Using AHRQ’s Data Analytics to Understand Today’s Critical Healthcare Issues
As AHRQ continues to collect and disseminate data that describe trends in U.S. healthcare, we are often reminded of an important principle: data alone are often not enough.
What’s needed is data analytics—the capacity to help healthcare decision-makers who too often are handicapped in their efforts to make the best possible policy decisions. Only through the effective translation and analysis of today’s raw numbers will we adequately identify and confront our most pressing healthcare challenges.
As you may recall from a recent blog post, establishing a data and analytics platform to support healthcare decision-making is a top priority for AHRQ. That goal stands as one of AHRQ’s three areas of future emphasis, along with improving care for people with multiple chronic conditions and reducing diagnostic errors.
AHRQ’s capacity to collect and analyze healthcare data are well-established. The Agency’s Medical Expenditure Panel Survey (MEPS) uses a team of survey specialists nationwide to collect detailed information on how consumers access, use, and pay for care. AHRQ’s Healthcare Cost and Utilization Project (HCUP), in turn, provides a national resource on health policy issues, including use of hospital care, medical practice patterns, and treatment outcomes at national, State, and local market levels.
Moving forward, we are committed to a vision in which AHRQ’s data capabilities will grow in ways that align with the rapid advances in the Nation’s digital healthcare ecosystem. AHRQ’s capacity to understand and encourage the effective use of data will be increased through the development of predictive analytics teams, partnerships that establish State and local data platforms, and national physician practice and organization databases. These enhanced data analytics capabilities will ensure that Federal, State and local policymakers will have timely and accurate data and useful analyses to make informed healthcare decisions.
AHRQ’s new initiatives will complement efforts already underway. Current Agency activities include sponsorship of a Department of Health and Human Services (HHS) cross-agency data enterprise working group; expansion of MEPS to enhance its capacity for State-level data estimates; establishment of a Federal social determinants of health database; and sponsorship of an open competition to develop online tools that provide public access to social determinants of health data.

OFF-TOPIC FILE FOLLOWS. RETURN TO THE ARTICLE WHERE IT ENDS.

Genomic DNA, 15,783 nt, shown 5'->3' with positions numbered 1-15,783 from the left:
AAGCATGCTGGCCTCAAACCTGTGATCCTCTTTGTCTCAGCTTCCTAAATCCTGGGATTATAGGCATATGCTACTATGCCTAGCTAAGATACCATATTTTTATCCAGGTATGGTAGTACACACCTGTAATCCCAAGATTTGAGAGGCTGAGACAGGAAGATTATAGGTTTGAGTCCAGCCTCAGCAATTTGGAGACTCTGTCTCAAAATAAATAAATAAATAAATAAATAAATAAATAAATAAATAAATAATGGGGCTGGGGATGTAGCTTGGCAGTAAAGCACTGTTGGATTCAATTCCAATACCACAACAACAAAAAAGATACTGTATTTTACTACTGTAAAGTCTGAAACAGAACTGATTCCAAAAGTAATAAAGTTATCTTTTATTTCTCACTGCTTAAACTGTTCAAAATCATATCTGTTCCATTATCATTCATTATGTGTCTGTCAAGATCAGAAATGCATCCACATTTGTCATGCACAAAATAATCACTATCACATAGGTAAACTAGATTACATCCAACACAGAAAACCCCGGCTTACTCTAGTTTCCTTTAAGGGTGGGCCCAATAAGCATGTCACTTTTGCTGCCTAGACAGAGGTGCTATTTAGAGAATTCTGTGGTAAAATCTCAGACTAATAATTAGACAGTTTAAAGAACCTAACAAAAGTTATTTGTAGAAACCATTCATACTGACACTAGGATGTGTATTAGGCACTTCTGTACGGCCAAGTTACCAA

These efforts, taken together, have a high potential for impact. Greater use of predictive analytics can lead to more timely responses to complex policy questions; better predictions of healthcare access, costs, and outcomes; and an improved 360-degree understanding of the healthcare system.
As AHRQ works to build a data and insight platform, the Agency is already teaming up with partners to address national healthcare needs through the application of data and analytics to a number of critical issues. For example:
- As Hurricane Florence approached the Carolinas last September, an analysis of HCUP data was used to help the Assistant Secretary for Preparedness and Response predict the extent and location of increased hospitalizations and emergency department visits.
- MEPS and HCUP were used to conduct analyses for the Assistant Secretary of Health on the use of opioids and rates of hospitalizations for opioid misuse among the elderly. Among the key findings: nearly 4 million seniors, on average, filled four or more opioid prescriptions per year, and nearly 10 million filled at least one opioid prescription.
- Analyses using MEPS data were used by HHS to quantify trends in drug prices by payer and drug patent status as a tool to help inform Departmental efforts to address rising prices.
AHRQ’s capabilities clearly position the Agency as a uniquely valuable source of data and analytics for use by health system leaders; Federal, State, and local policymakers;researchers; and others. We will continue to expand this unique analytic expertise as a vital part of the Agency’s strategy to identify and address the future healthcare needs of all Americans.
This article was originally published on AHRQ Views Blog and is republished here with permission.